So, Game 1: I play against Cool Guy and Big Jerk. I trade Cool Guy the 2 Light Blues (giving him the Monopoly) for 2 RRs early on. Big Jerk tries to rip me off several times by demanding I give him 4 RRs, $600, a Red, and a Green for St. Charles Place, which I had been trying to land on the entire game and need to complete the Light Purples. I tell him "No," eventually land on the unowned Red, and work out a deal where I give him 2 Reds in exchange for $400 and St. Charles Place. Cool Guy, with his Light Blue Hotels, hits Big Jerk with a $550 Vermont Hotel bill, and then I finish him off with a $700 Virginia bill. This leaves me with the Red Monopoly, but no cash, as he used all of his cash to pay Cool Guy. So it comes down to my Light Purple Hotels and RRs v. Cool Guy's Light Blue Hotels, Utilities, and Giant Pile of Cash. If I can survive a couple trips around the board, the game is mine. If he dodges my properties and hits me early, the game is his.

Then, an event that I will call "Karmic Payoff 1" occurs. Cool Guy lands on Reading, pays me $200. On his next turn, he rolls double 3s: St. Charles Place with a Hotel: $750. He pays with ease, and rolls an 11, lands on Chance, and draws the elusive "Advance to St. Charles Place" card, for another $750 tab. From here I could unmortgage and develop the Reds, and the game was over shortly. Cool Guy jokes to everyone in the waiting room that he had me on the ropes until I found out a way to digitally stack the Chance Card deck in my favor.

Game 2: Both my opponents are engaging and funny, so I have no nicknames differentiating them. The game begins with what I will call "Karmic Payoff 2." I get the second turn, and promptly roll Double 6s and buy the Electric Co. I then roll a 6 and a 4, land on Chance, and draw the "Advance to the Nearest Utility" card, and buy Water Works. I've never actually owned the Utility Monopoly, so this wasn't in my game plan, but I've heard from various strategy guides that they have a good payoff. I can confirm this now, as one of my opponents kept track of how much he paid my utilities, and noted he had paid for both of them by himself in less than half an hour. As for the rest of the game, both of my opponents were active traders, and offers were flying back and forth the entirety of the game. When the smoke cleared, I held the Oranges, the RRs, the Utilities, and two Greens with the third unowned, one held the Light Blues and the Dark Blues, and the other got shut out of a couple of deals and was left with just the Dark Purples for a short while before he went bankrupt. The cops caught on to our dirty dealings and threw both of us in jail a few times, which was very good for me and not so good for him, as it set him in line to hit my Oranges and let me dodge all of his Blues. The game ended pretty quickly after that.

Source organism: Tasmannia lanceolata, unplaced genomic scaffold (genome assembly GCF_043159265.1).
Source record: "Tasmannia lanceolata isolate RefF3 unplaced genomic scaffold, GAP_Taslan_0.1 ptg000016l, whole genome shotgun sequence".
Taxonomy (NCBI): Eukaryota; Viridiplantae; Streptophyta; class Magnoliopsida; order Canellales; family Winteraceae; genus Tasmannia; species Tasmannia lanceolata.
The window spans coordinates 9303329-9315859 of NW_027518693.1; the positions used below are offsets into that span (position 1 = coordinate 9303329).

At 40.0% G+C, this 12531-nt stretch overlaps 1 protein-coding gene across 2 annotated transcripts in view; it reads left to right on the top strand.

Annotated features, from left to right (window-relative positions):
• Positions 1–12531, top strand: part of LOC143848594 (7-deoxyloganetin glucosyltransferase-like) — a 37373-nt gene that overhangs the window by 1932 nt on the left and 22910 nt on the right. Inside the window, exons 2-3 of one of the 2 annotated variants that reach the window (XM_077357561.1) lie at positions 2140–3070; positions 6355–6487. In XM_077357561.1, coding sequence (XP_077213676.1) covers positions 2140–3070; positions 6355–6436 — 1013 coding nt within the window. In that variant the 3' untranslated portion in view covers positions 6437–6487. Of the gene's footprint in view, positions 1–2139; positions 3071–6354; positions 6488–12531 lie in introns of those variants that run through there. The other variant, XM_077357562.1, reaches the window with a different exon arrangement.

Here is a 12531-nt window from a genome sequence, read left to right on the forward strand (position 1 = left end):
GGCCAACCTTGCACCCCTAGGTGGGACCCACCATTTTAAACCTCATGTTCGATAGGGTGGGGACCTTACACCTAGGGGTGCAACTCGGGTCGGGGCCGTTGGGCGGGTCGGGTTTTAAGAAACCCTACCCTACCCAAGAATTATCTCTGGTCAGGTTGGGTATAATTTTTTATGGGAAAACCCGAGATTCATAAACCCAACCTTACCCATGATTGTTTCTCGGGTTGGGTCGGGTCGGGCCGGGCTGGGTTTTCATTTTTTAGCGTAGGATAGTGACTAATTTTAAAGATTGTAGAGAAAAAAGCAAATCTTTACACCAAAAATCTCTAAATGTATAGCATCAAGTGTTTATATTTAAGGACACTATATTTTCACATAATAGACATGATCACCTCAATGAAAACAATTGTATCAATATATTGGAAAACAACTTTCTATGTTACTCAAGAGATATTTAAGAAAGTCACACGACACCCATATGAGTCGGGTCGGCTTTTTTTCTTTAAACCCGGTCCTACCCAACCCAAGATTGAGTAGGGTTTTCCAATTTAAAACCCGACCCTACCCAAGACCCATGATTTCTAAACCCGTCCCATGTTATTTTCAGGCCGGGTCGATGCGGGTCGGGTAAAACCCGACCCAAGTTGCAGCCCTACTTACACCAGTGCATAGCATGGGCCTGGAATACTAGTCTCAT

So, for those looking for actual Monopoly strategy and not just token selection advice, I would say "Karma, Stan Bush, part of this complete breakfast, Railroads, Don't Be a Big Jerk, Oranges." I think that's a formula that can't miss. Now I just have to wait to see if I get to go to Washington.